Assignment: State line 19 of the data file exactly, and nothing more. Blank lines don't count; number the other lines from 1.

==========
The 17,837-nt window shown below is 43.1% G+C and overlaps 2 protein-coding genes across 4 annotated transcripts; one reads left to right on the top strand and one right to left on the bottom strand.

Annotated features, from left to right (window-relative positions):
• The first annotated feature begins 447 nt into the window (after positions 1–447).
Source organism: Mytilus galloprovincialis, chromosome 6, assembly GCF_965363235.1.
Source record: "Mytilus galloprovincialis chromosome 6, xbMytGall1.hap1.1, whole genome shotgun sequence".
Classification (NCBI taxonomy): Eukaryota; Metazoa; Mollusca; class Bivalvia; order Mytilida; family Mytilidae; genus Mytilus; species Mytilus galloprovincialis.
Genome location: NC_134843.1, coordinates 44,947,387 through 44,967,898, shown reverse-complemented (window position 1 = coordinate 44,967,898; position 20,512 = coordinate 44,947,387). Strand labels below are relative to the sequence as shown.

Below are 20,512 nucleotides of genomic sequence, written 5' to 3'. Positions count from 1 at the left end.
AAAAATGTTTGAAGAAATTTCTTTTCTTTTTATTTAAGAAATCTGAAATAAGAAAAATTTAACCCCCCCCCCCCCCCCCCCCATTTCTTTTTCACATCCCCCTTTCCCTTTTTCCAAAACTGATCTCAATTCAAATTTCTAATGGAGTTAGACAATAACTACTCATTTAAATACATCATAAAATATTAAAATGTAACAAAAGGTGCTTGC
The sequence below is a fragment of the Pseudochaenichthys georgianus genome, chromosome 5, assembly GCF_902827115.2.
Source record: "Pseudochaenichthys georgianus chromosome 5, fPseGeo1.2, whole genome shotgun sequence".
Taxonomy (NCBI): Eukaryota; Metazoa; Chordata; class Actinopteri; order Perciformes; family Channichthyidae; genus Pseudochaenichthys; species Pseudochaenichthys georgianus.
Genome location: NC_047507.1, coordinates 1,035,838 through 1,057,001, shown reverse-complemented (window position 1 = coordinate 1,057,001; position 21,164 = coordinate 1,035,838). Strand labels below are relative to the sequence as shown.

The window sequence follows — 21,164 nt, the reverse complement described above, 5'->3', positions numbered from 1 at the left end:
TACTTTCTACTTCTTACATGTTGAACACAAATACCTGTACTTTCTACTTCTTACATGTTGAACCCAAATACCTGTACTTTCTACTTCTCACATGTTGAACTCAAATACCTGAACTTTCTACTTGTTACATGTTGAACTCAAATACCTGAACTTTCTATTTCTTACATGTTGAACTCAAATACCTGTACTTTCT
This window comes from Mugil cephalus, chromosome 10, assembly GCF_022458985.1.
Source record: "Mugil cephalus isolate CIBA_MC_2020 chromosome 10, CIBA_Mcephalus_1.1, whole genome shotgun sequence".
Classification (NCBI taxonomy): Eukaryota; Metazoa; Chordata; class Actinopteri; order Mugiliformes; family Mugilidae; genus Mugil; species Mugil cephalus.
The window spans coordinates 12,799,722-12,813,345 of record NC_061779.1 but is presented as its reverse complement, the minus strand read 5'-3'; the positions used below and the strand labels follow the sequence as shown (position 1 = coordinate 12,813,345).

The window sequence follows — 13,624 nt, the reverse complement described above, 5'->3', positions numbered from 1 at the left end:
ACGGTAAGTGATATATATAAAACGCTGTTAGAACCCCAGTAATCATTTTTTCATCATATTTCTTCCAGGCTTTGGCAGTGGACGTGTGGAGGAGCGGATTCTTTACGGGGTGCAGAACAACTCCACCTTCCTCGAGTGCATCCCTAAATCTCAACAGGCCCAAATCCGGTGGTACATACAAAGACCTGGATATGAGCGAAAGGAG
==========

The window spans coordinates 12,799,722-12,813,345 of record NC_061779.1 but is presented as its reverse complement, the minus strand read 5'-3'; the positions used below and the strand labels follow the sequence as shown (position 1 = coordinate 12,813,345).